New York is one of just a handful of states that still don't allow early voting

polling place general election sign

Electoral fact of the day: New York is one of only 13 states that do not have some form of early voting. [NCSL]

Given that early voting makes it easier to vote and is popular in many other states, Common Cause New York's Susan Lerner told the New York Times its absence here is "an embarrassment." [Brennan Center] [NYT]

Back in February a Siena poll asked people in the state about early voting. Two-thirds of respondents said they supported it. Though there was a partisan split on the issue: 81 percent of Democrats said they supported it, but just 48 percent of Republicans. Among Independents, 64 percent supported it.

As part of his State of the State address this past January, Andrew Cuomo proposed a package of measures related to elections and campaigns. It included a measure to allow early voting during the 12 days ahead of Election Day. And it would require at least one voting location per county (or one location per 50,000 people) that would be open at least eight hours per day on weekdays and five hours on weekends. (The proposals also included automatic voter registration and same-day voter registration.)

In recent years legislation that would allow a week of early voting ahead of Election Day in New York has passed in the state Assembly, but gotten nowhere in the state Senate. It will be worth watching whether that changes if Democrats win control of the state Senate in the upcoming election.

Whether early voting actually leads more people to vote is apparently not definitively settled. There's some evidence that it could lead to turnout that's a few points higher. There are also some studies that pointed to lower turnout when early voting is implemented by itself. (That first link is from the liberal Center for American Progress and the second is from the conservative Heritage Foundation, which might give some indication of whether the people in those camps think early voting will help or hurt their electoral chances. See also the poll results and state legislative history above.) [Center for American Progress] [Heritage Foundation]

And there's also some thinking and evidence that early voting might have a small effect on increasing turnout, but mostly the people who are going to vote are going to vote regardless. [Washington Post]

That said, it's hard to imagine that making voting easier and more convenient will not lead to more people voting in the long run, especially if it's matched up with other measures like same-day voter registration.

The counter argument to early voting is that something might happen between the time a person casts their vote and the actual Election Day that would have prompted them to vote differently. There's also some criticism that it makes it harder for campaigns and parties to conduct get-out-the-vote operations because the voting period is spread over a longer time frame.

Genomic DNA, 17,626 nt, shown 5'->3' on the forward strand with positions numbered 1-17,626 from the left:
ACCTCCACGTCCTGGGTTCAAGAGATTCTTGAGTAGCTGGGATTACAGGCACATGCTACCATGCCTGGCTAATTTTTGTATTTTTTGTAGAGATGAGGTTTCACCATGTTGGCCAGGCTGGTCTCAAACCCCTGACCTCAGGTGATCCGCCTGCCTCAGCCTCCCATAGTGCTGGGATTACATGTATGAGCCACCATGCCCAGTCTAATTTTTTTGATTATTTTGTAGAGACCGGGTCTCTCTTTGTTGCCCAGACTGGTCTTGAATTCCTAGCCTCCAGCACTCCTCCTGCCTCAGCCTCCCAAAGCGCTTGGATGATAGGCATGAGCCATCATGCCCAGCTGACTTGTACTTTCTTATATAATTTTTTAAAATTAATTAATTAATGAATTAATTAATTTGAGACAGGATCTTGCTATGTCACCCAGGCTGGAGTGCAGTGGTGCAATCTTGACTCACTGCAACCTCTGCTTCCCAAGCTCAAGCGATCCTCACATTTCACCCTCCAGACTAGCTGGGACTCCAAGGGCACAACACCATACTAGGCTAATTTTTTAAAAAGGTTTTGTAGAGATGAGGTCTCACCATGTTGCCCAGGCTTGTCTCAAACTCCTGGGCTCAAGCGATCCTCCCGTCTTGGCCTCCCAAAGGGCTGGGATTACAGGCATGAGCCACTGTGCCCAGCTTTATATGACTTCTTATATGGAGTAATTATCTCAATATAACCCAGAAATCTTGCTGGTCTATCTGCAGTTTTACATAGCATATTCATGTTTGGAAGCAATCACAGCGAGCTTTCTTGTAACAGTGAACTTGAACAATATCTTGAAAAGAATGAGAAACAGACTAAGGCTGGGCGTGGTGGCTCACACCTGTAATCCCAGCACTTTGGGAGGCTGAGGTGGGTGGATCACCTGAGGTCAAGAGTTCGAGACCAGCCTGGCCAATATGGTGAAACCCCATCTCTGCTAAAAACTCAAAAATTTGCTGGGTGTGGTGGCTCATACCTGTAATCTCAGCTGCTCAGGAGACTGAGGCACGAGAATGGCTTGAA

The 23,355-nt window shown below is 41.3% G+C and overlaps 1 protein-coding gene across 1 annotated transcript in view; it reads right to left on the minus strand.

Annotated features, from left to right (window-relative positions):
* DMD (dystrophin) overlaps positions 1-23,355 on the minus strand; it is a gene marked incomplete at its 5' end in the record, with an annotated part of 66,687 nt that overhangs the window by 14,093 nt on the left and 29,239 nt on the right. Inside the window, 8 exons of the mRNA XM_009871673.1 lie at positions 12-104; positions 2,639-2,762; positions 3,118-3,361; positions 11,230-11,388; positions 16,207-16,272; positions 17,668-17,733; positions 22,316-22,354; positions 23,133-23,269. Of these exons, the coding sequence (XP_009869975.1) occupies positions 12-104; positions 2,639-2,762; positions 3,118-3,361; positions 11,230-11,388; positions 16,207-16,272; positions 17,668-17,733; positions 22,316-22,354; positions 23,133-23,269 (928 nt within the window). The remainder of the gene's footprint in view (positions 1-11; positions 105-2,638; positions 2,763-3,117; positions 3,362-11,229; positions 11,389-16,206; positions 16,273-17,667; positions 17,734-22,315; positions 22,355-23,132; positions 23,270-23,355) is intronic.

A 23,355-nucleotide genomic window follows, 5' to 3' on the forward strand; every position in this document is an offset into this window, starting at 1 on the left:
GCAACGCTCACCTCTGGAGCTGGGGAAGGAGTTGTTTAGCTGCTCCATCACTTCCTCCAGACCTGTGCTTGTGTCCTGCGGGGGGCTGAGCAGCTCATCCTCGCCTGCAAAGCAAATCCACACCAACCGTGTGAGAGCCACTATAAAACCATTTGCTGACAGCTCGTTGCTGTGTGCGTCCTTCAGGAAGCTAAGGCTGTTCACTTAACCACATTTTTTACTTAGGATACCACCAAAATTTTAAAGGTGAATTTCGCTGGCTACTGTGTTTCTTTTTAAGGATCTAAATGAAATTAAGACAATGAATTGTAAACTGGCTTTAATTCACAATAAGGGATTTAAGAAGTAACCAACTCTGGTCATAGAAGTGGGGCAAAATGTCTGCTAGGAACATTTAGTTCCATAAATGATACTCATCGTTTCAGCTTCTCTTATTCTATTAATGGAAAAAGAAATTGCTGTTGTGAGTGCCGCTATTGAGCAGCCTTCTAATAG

And on that first objection, sure, it's possible. But keeping the early voting window at a week or two could probably address that. And if you're a person who's really worried about that, you could still line up to vote during the last hour or two of Election Day.

Absentee voting

Of course, New York does have absentee balloting, but it's not "no-excuse" absentee voting. Technically, to qualify for an absentee ballot here, you're supposed to be out of town on Election Day or unable to get to the polls because of illness or disability or you're the primary caregiver for someone who's ill or has a disability. (Twenty-seven states + DC allow no-excuse absentee voting.)

Voting by mail

New to us: Three states -- Colorado, Oregon, and Washington -- have "all-mail" voting. Every voter marked as eligible on the roll gets sent a ballot that can be mailed back in or dropped off at a voting center. [NCSL]

Bonus historical bit

The roots of modern absentee and early voting stretch back to the Civil War and efforts to allow soldiers deployed in the war to vote. [Smithsonian]


+ Albany's mayor gets selected by just a small slice of the city's population


It seems pretty ridiculous that we have a mail-in vote system and only allow people who will be out of town (and some other exceptions) to use it.

Why should early voting even be a question? We are a representative democracy – any reasonable means to support people in their efforts to vote should be available. As for the naysayers, if candidates did more to be clear on their positions and offer voters real options, last minute scrambles to drum up support would be less necessary. With regard to Heritage, even they, in making the case against early voting on the whole, acknowledge that states with limited windows (e.g. 10 days) saw increased turnout. And what about the argument that people would not have all of the information before an election to cast a vote without the risk of something happening that would make them change their mind? How often is last minute information really helpful as opposed to an attack ad or some “gotcha” trying to discredit a candidate? Folks – it’s time that we demand that our public servants empower the people by making it easier to hold them accountable through a voting system that welcomes the option for greater participation.

Paul, just request an absentee ballot and mail it in. I do it every year. They don't really care what the reason is.

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